Concussion-Recovery Trajectories Among Tactical Athletes: Results From the CARE Consortium.
Contributing USMA Research Unit(s)
Faculty Learning Innovation Collaboration and Research
Journal of athletic training
CONTEXT: Assessments of the duration of concussion recovery have primarily been limited to sport-related concussions and male contact sports. Furthermore, whereas durations of symptoms and return-to-activity (RTA) protocols encompass total recovery, the trajectory of each duration has not been examined separately.
OBJECTIVE: To identify individual (eg, demographics, medical history), initial concussion injury (eg, symptoms), and external (eg, site) factors associated with symptom duration and RTA-protocol duration after concussion.
DESIGN: Cohort study.
SETTING: Three US military service academies.
PATIENTS OR OTHER PARTICIPANTS: A total of 10 604 cadets at participating US military service academies enrolled in the study and completed a baseline evaluation and up to 5 postinjury evaluations. A total of 726 cadets (451 men, 275 women) sustained concussions during the study period.
MAIN OUTCOME MEASURE(S): Number of days from injury (1) until the participant became asymptomatic and (2) to complete the RTA protocol.
RESULTS: Varsity athlete cadets took less time than nonvarsity cadets to become asymptomatic (hazard ratio [HR] = 1.75, 95% confidence interval = 1.38, 2.23). Cadets who reported less symptom severity on the Sport Concussion Assessment Tool, third edition (SCAT3), within 48 hours of concussion had 1.45 to 3.77 times shorter symptom-recovery durations than those with more symptom severity. Similar to symptom duration, varsity status was associated with a shorter RTA-protocol duration (HR = 1.74, 95% confidence interval = 1.34, 2.25), and less symptom severity on the SCAT3 was associated with a shorter RTA-protocol duration (HR range = 1.31 to 1.47). The academy that the cadet attended was associated with the RTA-protocol duration (P < .05).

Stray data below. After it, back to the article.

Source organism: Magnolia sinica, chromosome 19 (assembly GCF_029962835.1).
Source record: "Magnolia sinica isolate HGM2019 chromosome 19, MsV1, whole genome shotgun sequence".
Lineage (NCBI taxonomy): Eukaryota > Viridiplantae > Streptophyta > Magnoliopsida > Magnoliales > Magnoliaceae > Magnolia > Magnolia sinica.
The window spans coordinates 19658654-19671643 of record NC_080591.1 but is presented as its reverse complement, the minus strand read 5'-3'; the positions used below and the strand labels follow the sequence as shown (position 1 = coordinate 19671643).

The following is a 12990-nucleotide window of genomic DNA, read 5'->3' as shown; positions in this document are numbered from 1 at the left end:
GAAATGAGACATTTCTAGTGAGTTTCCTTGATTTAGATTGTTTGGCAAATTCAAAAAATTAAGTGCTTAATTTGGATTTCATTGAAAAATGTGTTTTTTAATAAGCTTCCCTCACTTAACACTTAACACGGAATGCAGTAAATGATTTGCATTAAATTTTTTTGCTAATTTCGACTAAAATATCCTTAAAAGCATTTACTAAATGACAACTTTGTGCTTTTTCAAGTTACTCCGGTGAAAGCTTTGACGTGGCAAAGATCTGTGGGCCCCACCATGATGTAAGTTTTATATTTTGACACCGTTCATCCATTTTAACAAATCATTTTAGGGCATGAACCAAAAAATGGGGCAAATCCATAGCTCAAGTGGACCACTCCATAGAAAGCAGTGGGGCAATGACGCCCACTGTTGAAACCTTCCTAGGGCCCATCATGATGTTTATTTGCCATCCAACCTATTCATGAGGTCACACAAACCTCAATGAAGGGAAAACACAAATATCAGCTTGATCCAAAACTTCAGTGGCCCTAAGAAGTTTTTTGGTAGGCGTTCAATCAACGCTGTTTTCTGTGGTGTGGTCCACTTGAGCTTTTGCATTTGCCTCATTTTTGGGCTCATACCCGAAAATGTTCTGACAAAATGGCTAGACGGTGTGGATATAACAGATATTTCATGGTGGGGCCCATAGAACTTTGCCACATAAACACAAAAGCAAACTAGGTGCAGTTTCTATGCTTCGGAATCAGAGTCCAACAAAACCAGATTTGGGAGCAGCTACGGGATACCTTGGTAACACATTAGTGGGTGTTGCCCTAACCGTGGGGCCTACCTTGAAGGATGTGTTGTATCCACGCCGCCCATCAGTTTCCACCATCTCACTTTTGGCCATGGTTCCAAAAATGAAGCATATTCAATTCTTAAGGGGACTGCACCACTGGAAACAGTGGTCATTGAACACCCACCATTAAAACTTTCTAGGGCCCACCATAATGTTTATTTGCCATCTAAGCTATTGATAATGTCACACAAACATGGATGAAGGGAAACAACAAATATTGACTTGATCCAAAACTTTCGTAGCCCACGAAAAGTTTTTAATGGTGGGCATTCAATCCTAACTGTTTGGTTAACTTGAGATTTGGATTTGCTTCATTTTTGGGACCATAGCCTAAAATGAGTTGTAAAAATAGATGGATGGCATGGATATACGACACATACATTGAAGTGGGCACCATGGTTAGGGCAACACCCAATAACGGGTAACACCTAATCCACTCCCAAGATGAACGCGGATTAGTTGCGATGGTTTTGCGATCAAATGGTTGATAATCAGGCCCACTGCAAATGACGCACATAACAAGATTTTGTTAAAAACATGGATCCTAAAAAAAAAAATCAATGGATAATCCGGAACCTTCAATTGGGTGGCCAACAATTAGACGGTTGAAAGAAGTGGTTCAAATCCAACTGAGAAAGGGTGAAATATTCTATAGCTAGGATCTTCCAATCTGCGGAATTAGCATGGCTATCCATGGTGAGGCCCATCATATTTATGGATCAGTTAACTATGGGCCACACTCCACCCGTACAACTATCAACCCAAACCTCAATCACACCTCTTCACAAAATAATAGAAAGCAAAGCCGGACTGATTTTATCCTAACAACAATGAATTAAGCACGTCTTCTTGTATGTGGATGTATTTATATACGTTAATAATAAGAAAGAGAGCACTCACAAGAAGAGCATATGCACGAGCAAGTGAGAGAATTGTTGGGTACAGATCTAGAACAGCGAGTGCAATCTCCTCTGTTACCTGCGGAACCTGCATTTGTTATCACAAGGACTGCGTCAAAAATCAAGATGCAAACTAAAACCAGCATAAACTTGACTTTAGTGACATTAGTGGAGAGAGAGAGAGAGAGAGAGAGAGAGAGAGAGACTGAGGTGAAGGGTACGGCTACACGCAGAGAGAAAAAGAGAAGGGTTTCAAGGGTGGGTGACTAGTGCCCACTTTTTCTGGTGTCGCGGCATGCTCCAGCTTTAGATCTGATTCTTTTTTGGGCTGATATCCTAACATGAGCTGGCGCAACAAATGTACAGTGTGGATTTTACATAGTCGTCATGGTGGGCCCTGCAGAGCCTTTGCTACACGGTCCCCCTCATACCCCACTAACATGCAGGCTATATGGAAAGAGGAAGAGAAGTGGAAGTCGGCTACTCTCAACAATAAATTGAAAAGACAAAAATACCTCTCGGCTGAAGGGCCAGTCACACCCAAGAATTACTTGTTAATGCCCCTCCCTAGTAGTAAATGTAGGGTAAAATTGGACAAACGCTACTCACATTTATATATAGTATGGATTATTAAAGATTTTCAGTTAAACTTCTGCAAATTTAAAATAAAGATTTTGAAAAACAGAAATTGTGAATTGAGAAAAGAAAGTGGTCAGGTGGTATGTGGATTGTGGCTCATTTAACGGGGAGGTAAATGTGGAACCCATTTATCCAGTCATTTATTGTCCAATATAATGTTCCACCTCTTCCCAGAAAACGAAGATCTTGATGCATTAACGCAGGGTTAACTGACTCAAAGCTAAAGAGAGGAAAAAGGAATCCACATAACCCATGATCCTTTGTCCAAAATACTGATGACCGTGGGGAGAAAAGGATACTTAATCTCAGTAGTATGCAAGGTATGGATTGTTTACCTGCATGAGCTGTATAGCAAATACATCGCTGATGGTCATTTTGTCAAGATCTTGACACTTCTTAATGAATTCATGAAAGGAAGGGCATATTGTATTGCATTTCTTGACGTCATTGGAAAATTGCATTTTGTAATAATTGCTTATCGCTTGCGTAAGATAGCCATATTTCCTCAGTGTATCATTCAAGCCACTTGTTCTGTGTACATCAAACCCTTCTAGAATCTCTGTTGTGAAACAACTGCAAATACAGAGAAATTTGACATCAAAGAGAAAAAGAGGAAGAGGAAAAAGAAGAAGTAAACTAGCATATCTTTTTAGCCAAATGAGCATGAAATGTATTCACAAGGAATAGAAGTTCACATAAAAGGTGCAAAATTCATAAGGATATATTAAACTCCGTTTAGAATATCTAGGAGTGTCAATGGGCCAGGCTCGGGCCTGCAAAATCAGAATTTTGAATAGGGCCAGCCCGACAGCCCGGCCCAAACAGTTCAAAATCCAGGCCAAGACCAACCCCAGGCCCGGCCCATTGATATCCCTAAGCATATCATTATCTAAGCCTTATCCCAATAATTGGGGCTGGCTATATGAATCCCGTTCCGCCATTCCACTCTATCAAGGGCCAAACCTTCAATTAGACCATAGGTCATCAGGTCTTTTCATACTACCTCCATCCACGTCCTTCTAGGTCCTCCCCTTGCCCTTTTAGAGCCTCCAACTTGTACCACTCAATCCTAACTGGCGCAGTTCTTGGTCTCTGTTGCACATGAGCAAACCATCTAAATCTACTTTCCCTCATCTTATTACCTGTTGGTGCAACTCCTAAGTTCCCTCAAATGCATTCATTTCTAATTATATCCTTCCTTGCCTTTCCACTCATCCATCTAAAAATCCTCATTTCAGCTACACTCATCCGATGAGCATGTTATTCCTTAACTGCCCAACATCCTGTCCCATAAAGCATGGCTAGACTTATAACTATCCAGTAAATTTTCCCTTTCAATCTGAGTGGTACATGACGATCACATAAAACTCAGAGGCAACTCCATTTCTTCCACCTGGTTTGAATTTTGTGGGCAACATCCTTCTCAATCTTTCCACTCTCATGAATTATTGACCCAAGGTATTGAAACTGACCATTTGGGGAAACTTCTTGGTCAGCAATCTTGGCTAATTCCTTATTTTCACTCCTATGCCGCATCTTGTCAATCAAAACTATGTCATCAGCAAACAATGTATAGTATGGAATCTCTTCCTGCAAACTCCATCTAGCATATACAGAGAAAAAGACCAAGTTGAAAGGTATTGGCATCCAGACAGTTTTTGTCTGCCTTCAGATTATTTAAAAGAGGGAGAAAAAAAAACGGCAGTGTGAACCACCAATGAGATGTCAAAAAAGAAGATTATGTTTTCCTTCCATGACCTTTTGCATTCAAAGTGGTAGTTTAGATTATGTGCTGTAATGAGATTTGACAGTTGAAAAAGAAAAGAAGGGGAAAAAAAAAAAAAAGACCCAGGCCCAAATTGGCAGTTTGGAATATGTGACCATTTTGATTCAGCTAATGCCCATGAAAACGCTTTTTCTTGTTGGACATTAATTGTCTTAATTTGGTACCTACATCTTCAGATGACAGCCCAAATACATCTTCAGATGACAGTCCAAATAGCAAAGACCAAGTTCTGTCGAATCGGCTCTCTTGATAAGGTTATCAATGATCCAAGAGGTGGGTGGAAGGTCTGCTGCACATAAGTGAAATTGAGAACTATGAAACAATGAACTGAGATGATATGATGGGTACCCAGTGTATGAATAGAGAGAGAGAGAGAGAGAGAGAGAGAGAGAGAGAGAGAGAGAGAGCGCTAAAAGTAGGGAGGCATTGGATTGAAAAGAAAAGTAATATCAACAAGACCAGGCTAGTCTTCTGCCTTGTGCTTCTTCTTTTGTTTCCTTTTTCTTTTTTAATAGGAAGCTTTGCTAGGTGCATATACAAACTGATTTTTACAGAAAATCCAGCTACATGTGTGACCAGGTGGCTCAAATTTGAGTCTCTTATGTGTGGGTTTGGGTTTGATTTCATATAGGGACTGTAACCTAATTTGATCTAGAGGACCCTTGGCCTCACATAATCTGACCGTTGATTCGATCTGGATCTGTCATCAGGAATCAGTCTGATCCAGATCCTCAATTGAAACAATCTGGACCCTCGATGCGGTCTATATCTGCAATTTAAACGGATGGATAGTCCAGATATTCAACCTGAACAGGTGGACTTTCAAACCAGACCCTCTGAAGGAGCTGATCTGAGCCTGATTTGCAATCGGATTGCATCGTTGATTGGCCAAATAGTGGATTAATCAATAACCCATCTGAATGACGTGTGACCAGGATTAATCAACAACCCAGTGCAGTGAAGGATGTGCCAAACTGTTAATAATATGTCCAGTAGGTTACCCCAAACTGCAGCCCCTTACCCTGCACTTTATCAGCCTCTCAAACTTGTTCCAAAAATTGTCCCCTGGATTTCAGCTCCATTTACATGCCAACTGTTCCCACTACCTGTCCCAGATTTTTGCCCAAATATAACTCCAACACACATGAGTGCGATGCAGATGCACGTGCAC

CONCLUSIONS: The initial total number of symptoms reported and varsity athlete status were strongly associated with symptom and RTA-protocol durations. These findings suggested that external (varsity status and academy) and injury (symptom burden) factors influenced the time until RTA.
Van Pelt, Kathryn L; Allred, C Dain; Brodeur, Rachel; Cameron, Kenneth L; Campbell, Darren E; D'Lauro, Christopher J; He, Xuming; Houston, Megan N; Johnson, Brian R; Kelly, Tim F; McGinty, Gerald; Meehan, Sean K; O'Donnell, Patrick G; Peck, Karen Y; Svoboda, Steven J; Pasquina, Paul; McAllister, Thomas; McCrea, Michael; and Broglio, Steven P, "Concussion-Recovery Trajectories Among Tactical Athletes: Results From the CARE Consortium." (2020). West Point Research Papers. 591.
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